COVID-19 outbreaks at meat processors may mean slim pickings at grocers

Meat may soon be harder to come by at your local grocery store or cost more, as more than 5,000 meat-packers are now hospitalized with COVID-19 - impacting the supply chain.
Analysts say we could start feeling the impact of the outbreaks at Midwest meat-processing plants by this weekend.
"I think we're talking about scattered shortages depending upon the region," says Urner-Barry senior Vice President Russell Whitman. Urner-Barry analyzes the meat and poultry industries, and Whitman expects a more limited selection and higher prices.
"Grocers are competing for a finite available amount of production. And the simple law of economics dictate that when that happens, prices go up," says Whitman.
President Donald Trump invoked the Defense Production Act to order processing plants to stay open. Analysts say it'll be a while before the industry returns to full capacity - since so many workers are already sick.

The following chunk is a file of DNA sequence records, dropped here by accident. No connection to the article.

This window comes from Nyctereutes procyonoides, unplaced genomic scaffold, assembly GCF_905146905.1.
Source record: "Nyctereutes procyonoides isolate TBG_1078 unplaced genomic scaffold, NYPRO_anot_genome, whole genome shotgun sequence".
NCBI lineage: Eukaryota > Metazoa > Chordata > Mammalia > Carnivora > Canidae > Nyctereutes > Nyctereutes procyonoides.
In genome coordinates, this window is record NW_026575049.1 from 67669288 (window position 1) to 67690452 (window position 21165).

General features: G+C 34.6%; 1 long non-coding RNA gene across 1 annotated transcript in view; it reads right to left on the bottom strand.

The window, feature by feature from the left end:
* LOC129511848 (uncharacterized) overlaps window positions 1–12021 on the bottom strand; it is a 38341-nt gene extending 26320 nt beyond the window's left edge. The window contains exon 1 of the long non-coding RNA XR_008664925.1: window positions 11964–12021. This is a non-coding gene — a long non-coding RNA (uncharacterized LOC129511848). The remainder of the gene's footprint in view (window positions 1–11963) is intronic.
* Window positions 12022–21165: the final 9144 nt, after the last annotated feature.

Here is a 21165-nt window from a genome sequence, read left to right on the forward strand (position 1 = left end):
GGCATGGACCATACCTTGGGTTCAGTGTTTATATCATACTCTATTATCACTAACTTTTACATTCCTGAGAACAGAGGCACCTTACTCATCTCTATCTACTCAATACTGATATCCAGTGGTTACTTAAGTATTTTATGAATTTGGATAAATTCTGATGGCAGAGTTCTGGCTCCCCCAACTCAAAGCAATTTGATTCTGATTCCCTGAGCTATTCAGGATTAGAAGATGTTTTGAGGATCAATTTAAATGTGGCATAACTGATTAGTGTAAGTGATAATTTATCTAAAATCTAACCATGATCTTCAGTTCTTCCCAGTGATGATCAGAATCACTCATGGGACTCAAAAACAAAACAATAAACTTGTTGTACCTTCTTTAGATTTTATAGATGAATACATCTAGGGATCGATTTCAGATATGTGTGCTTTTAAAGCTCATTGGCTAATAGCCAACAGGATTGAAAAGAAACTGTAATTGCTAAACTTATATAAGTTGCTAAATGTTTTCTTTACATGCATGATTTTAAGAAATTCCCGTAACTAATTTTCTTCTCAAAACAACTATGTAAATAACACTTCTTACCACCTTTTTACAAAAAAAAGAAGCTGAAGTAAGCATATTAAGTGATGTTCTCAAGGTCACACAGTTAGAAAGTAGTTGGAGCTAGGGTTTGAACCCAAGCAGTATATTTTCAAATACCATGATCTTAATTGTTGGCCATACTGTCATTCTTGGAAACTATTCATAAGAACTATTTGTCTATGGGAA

Whitman says consumers' actions will impact the length of any scattered meat shortages.
"If we go out and decide to fill up our freezers like we did a month ago, then clearly there's gonna be some shortages that call for some creative marketing, likely limits on options, and things of that nature," says Whitman.
Jersey Mike's CEO Peter Cancro feels it could take longer than a few weeks for the food supply to fully return to normal.
"I think we'll be OK but it's gonna be a few months," says Cancro.
Medical experts say it appears the meat coming from any impacted plants remains safe to eat.
"There's no reason to think that COVID-19 is a foodborne illness," says Dr. Deena Amidoolam, of Mount Sinai Medical Center. "From the data that we have, this is a respiratory-borne illness."
Amidoolam does say to practice proper hygiene while preparing meat, such as washing hands during preparation and wiping down surfaces that may have been contaminated by meat.